FERC's Climate Review in Flux

The United States Federal Energy Regulatory Commission's ("FERC") approach to the way it assesses climate impacts in natural gas pipeline and LNG facility proceedings looks to remain uncertain in 2023. FERC's climate review has been a source of intense debate in recent years. When President Biden appointed Richard Glick as the FERC chair in 2021 and FERC gained a Democratic majority, Glick vowed to adjust the agency's approach to weighing pipelines' greenhouse gas emissions. And indeed, under Glick's leadership, FERC formally addressed the significance of a natural gas pipeline's greenhouse gas emissions for the first time in FERC's history and attempted to update its natural gas certificate policy statement—an overarching document that guides the agency's pipeline certificate reviews—for the first time in more than 20 years. 

However, FERC's progress toward a revamped climate review has been halting due to resistance both within and without FERC. The revised certificate policy statement faced strong opposition by FERC's two Republican commissioners and the industry. Ultimately, despite a Democratic majority commission, FERC voted to downgrade the policy statement to a "draft" policy in March of 2022. Republican commissioners have also strongly dissented from other FERC orders attempting to expand FERC's assessment of greenhouse gas emissions, and these FERC decisions have drawn heavy political fire. 

The political division within FERC and its impact on FERC's approach to its climate review will likely continue to be prominent in 2023. Glick's departure in January left FERC with a four-member Commission that is split along party lines. It is too early to tell whether this split will lead to a change in direction or a stalemate. Commissioner Willie Phillips was appointed to replace Glick as the FERC chairman in January, but it is uncertain whether climate change will remain the same focus under Phillips' leadership as it was under Glick's. Phillips has stated that FERC will not "sit on its hands with regard to important issues," but statements by Phillips so far seem focused more on grid reliability than climate change.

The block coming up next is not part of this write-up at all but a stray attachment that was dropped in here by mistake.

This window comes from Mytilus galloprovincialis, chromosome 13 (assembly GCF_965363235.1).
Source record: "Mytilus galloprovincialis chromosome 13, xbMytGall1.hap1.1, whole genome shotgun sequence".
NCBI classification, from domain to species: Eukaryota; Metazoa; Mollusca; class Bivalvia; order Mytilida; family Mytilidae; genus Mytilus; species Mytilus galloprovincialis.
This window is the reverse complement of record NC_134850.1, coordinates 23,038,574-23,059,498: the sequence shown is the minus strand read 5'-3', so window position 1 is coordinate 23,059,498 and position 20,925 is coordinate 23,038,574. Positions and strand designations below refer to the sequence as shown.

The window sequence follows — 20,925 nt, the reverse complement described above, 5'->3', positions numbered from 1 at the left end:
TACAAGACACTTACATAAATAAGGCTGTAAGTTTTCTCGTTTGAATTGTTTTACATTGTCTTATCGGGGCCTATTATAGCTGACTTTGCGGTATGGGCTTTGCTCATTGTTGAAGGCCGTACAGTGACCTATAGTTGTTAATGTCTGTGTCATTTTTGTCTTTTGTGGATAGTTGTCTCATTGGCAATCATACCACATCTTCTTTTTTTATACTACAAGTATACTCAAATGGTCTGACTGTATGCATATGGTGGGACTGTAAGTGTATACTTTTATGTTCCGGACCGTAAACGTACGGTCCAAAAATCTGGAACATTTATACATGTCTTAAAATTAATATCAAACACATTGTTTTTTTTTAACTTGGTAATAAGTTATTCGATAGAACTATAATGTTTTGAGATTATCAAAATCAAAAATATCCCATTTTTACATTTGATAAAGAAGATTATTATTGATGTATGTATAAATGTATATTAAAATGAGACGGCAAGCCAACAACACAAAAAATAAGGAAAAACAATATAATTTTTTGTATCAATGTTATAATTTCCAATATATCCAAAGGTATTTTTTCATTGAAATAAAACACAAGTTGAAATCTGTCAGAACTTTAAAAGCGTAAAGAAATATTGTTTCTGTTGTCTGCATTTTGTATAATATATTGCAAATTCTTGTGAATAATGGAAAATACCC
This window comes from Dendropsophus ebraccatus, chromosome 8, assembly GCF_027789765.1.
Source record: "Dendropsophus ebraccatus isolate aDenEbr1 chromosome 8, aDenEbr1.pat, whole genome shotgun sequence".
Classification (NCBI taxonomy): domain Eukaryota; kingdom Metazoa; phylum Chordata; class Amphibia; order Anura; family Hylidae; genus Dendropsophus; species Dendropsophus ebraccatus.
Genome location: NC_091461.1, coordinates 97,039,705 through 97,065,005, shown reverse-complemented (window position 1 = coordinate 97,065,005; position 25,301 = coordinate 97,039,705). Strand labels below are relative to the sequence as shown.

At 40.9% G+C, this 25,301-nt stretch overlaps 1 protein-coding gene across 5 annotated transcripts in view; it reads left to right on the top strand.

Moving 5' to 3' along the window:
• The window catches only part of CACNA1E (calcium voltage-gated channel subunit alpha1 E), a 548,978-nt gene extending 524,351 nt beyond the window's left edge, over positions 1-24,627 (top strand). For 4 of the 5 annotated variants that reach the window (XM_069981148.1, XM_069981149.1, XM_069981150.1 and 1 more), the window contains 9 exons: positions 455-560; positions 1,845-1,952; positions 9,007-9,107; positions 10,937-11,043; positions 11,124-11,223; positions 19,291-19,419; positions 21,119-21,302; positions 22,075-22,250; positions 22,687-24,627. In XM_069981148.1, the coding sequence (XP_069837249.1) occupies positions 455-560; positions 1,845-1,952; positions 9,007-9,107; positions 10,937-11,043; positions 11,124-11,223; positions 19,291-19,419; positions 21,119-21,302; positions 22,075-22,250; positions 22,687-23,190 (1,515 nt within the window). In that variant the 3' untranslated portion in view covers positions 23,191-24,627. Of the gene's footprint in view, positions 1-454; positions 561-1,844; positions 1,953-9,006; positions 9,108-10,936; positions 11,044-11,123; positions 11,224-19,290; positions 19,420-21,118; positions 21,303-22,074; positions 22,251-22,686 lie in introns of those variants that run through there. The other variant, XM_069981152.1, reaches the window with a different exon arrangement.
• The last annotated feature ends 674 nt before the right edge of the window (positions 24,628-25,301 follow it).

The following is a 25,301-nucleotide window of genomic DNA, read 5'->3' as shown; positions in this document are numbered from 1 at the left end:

Finally, recent decisions by the D.C. Circuit remanding FERC natural gas pipeline certificate orders seem to have done more to increase uncertainty than to chart a course for the agency. In a spate of rulings in the last two years, the D.C. Circuit ordered FERC to reconsider greenhouse gas impacts—or explain why it cannot do so—for projects that FERC had already approved. The D.C. Circuit generally did not vacate FERC's orders, but instead remanded the orders for FERC to complete more fulsome climate impact reviews. FERC has yet to issue a sufficient number of orders in these remand proceedings to demonstrate precisely how it will address the court's requirements or how the remands will change its approach to climate reviews.

FERC's emergent policy on its climate review, the changing composition of the Commission, and ongoing remand proceedings all generate additional regulatory risk and uncertainty for natural gas and LNG build-out projects. Companies desiring to properly evaluate and mitigate these risks must stay continuously apprised of FERC's evolving approach to its review of climate-related impacts, must appropriately build administrative litigation costs and time into project assessments, and must monitor and understand the changing political environment both within and without FERC. 

Read the full Climate Report here.

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